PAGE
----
WHY DON’T MY FRIENDS TAKE CARE OF ME? AM I BAD AT FRIENDSHIP?
I’m part of a friend group that’s pretty close and does a lot of things together even though we don’t all live in the same city anymore (we call ourselves The Breakfast Club though we’re really now more like The Big Chill without the suicide). We definitely show up for each other’s weddings and big birthdays and we just got our first baby so that’s fun. We all met as interns and totally bonded (think The Internship without Owen Wilson though we do kind of have our Vince Vaughan).
Anyway, people are super good about sending flowers when someone’s person dies or sending takeout when someone’s sick or sending birthday cards for birthdays and so on… except for me. I mean, I am good about it for others but I often feel overlooked or forgotten, especially when I’m having a hard thing. I wonder if it’s because I’m the only one without a real bestie in the group. But I’ve sent a ton of flowers and takeouts and birthday cards and edible arrangements and balloon bouquets and so on, and I’ve had a million phone calls when other people were in a hard place, and my grandfather just died and….not really. No flowers, very few check ins, one card. Especially weird because most of them had met him a few times (he used to let me invite whoever I wanted to his law firm’s fancy holiday party for all their clients and such).
I don’t know. I like them all a lot, and we have done a ton of things together. But right now it feels like I’m not really part of the group and I don’t know why not. Is this a sign? Should I just quietly ghost on this situation? Should I call it out? I am not really big on having my feelings on people, so it seems way easier to just drift away but I guess I also want to know if I’m doing something wrong. Am I bad at friendship?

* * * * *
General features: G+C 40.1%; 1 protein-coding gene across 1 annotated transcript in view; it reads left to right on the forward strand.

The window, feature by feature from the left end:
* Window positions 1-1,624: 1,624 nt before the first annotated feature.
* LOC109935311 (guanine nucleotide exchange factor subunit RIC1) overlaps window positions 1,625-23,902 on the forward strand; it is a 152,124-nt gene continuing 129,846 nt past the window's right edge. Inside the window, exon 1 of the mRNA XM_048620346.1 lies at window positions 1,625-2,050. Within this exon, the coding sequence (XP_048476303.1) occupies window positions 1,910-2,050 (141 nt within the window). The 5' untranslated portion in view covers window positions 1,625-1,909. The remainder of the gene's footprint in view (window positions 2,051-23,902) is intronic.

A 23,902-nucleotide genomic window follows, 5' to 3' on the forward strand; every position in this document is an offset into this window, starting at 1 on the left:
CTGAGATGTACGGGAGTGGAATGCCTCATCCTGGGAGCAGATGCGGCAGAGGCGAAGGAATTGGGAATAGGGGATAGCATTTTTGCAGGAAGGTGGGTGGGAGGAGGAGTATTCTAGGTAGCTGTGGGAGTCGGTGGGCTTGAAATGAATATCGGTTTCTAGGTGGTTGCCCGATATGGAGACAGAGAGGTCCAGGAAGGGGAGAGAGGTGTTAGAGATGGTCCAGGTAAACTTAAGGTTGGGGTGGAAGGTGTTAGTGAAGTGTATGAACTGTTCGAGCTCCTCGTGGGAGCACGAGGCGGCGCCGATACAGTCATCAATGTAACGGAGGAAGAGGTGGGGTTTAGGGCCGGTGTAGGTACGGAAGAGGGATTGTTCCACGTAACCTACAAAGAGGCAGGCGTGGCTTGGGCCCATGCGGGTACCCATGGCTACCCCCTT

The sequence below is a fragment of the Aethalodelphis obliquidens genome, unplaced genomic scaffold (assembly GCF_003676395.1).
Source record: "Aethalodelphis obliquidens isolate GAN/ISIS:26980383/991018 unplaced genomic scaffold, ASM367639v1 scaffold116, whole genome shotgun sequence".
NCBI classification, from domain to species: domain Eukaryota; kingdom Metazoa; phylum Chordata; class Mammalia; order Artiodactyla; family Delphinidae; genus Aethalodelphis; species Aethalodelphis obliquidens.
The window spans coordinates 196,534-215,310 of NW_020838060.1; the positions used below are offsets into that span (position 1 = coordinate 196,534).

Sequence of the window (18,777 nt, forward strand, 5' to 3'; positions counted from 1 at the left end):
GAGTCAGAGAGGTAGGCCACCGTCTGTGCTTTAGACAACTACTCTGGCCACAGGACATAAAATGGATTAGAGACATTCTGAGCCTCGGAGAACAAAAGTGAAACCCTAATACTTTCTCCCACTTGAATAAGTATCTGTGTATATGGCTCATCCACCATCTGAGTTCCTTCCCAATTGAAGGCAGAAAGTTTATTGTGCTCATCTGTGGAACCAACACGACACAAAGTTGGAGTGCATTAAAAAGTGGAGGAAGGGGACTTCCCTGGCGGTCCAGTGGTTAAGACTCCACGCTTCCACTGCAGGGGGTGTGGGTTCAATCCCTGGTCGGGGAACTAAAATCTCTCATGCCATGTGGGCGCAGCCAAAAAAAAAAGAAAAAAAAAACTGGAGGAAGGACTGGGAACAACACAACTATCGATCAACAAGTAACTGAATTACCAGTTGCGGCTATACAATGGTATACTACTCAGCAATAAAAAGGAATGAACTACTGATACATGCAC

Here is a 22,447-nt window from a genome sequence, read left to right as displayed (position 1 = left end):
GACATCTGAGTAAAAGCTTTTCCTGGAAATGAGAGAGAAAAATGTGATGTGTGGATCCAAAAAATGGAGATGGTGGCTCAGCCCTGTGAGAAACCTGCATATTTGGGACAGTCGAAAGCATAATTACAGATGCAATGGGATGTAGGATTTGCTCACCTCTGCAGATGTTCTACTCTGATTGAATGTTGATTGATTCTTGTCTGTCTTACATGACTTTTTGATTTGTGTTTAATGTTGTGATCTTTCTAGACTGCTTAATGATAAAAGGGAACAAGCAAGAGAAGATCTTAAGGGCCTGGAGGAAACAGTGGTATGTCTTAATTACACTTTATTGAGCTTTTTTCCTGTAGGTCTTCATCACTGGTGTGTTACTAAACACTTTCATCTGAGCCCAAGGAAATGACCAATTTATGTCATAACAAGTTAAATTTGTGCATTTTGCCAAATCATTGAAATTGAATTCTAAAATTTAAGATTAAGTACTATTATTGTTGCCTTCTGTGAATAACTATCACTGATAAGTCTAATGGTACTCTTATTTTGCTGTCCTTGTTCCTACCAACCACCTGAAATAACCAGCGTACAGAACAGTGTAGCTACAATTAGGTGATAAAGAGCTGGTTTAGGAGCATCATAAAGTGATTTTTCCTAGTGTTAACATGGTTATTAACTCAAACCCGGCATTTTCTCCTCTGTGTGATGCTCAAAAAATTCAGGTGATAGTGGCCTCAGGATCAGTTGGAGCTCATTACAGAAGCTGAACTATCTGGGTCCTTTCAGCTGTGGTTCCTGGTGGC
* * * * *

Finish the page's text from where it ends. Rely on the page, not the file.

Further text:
Dear Brave Correspondent,
Well, I can start by saying that you are not “bad at” friendship. There are a ton of different ways to be a friend, and different people value different things and different times. Like being a partner, or an employee, being “a good friend” is often more a matter of finding a match than of absolute values of “good friend”-ness. T hough I generally like to validate people’s feelings – and I think your distress here is very reasonable and absolutely worth discussing – I think we need to let go of the idea of there being One True Way of being a good friend, and focus on this situation. Who are these friends? Why is this hurtful thing happening to you? Is there a better way? And so forth.
The first thing I want to talk about is your statement that you’re “not really big on having your feelings on people.” That statement strikes me as being particularly telling in relationship to this question. A thing that happens, for better or for worse, is that people who perform their distress in a more socially-recognizable fashion tend to get more help and support. One of my closest and most beloved friends is a brilliant and very self-sufficient woman who is capable of narrating her pain or upset dispassionately – she doesn’t fling herself on the ground and roll around and wail, she says, rather calmly, “this is excruciatingly painful.”
Doctors and other kinds of professionals don’t believe her. They think if it was REALLY awful, she would be writhing around and chewing the wallpaper. They might accept it from a man (because sexism and gender roles are EXHAUSTINGLY prevalent and affect everything; don’t let anybody tell you different) but they don’t from a woman. Consistently, her experience is that her concerns are overlooked or minimized because she doesn’t perform them in a culturally prescribed way for North American White Womanhood. And I am thinking: maybe this is familiar to you?